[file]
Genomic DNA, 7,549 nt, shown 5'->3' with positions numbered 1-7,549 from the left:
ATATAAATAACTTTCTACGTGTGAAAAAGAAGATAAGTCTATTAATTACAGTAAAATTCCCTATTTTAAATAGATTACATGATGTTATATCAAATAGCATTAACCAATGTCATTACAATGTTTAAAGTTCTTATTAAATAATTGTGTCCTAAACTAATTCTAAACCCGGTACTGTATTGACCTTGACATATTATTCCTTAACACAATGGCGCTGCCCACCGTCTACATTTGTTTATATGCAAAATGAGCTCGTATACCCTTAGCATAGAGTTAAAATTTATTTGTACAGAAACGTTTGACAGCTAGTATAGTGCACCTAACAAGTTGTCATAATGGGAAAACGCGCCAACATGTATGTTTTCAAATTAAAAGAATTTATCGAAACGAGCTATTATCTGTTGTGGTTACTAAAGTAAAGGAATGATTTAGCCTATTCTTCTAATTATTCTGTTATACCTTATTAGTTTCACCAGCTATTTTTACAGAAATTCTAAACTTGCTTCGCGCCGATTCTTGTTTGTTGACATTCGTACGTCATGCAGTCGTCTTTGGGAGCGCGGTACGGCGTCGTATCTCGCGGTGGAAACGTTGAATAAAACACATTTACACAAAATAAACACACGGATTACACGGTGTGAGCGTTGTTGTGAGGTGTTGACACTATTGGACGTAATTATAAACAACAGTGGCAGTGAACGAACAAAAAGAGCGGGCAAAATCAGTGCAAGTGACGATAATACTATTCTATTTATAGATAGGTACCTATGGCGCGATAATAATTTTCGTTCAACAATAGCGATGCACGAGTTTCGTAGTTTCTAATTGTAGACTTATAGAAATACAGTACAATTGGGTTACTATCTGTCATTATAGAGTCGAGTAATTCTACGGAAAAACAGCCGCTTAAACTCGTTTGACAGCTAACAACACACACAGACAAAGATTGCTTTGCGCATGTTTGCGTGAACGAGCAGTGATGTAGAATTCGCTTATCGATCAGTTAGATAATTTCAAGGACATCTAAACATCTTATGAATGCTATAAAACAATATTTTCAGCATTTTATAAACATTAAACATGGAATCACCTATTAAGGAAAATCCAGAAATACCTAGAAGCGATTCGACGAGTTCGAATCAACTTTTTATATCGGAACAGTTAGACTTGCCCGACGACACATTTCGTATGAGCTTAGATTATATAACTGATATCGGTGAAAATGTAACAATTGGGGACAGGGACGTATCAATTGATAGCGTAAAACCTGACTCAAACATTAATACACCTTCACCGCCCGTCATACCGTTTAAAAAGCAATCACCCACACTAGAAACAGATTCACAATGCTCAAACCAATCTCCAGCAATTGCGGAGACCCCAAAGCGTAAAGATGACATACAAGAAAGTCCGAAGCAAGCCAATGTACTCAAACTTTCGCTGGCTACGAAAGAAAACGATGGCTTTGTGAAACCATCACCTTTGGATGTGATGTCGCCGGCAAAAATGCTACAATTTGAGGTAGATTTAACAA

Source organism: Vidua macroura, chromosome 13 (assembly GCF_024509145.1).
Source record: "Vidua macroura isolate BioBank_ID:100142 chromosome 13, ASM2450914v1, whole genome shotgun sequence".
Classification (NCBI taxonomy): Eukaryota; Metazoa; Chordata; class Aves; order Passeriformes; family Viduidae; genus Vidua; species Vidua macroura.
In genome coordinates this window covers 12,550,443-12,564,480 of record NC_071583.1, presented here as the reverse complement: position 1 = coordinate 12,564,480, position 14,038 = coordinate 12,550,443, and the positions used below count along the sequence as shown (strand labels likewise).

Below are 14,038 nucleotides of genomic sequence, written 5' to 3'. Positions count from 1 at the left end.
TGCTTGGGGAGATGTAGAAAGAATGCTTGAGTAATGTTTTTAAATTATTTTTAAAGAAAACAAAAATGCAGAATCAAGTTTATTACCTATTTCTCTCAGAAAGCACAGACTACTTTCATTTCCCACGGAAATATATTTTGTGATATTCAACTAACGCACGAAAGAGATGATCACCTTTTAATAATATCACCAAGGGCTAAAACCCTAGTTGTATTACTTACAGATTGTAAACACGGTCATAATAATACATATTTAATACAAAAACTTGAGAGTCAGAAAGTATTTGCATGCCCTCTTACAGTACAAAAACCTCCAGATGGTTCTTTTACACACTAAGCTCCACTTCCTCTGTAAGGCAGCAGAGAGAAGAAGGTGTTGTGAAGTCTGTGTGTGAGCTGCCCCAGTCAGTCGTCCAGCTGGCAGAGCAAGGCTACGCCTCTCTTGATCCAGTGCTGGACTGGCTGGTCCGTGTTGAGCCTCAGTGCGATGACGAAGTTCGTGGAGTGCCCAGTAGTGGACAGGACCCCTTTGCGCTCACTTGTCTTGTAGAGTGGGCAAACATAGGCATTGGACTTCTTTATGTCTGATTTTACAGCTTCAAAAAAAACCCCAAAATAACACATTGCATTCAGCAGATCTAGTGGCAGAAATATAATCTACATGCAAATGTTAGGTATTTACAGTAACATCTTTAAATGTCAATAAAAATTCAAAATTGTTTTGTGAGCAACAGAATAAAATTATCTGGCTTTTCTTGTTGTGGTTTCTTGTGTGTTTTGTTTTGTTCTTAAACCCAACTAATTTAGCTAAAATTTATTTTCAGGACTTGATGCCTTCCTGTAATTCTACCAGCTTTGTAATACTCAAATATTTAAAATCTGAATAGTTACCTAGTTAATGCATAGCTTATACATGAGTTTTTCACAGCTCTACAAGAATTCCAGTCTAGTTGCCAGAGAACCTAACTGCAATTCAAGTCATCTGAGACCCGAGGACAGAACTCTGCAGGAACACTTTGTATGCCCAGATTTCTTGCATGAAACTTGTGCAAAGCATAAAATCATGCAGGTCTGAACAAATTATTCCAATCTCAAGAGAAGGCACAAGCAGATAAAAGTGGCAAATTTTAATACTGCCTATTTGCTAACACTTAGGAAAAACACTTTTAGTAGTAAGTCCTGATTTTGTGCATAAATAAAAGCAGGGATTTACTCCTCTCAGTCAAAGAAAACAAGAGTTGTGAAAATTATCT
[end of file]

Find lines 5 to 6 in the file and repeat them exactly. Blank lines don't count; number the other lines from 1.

Classification (NCBI taxonomy): Eukaryota; Metazoa; Chordata; class Aves; order Passeriformes; family Viduidae; genus Vidua; species Vidua macroura.
In genome coordinates this window covers 12,550,443-12,564,480 of record NC_071583.1, presented here as the reverse complement: position 1 = coordinate 12,564,480, position 14,038 = coordinate 12,550,443, and the positions used below count along the sequence as shown (strand labels likewise).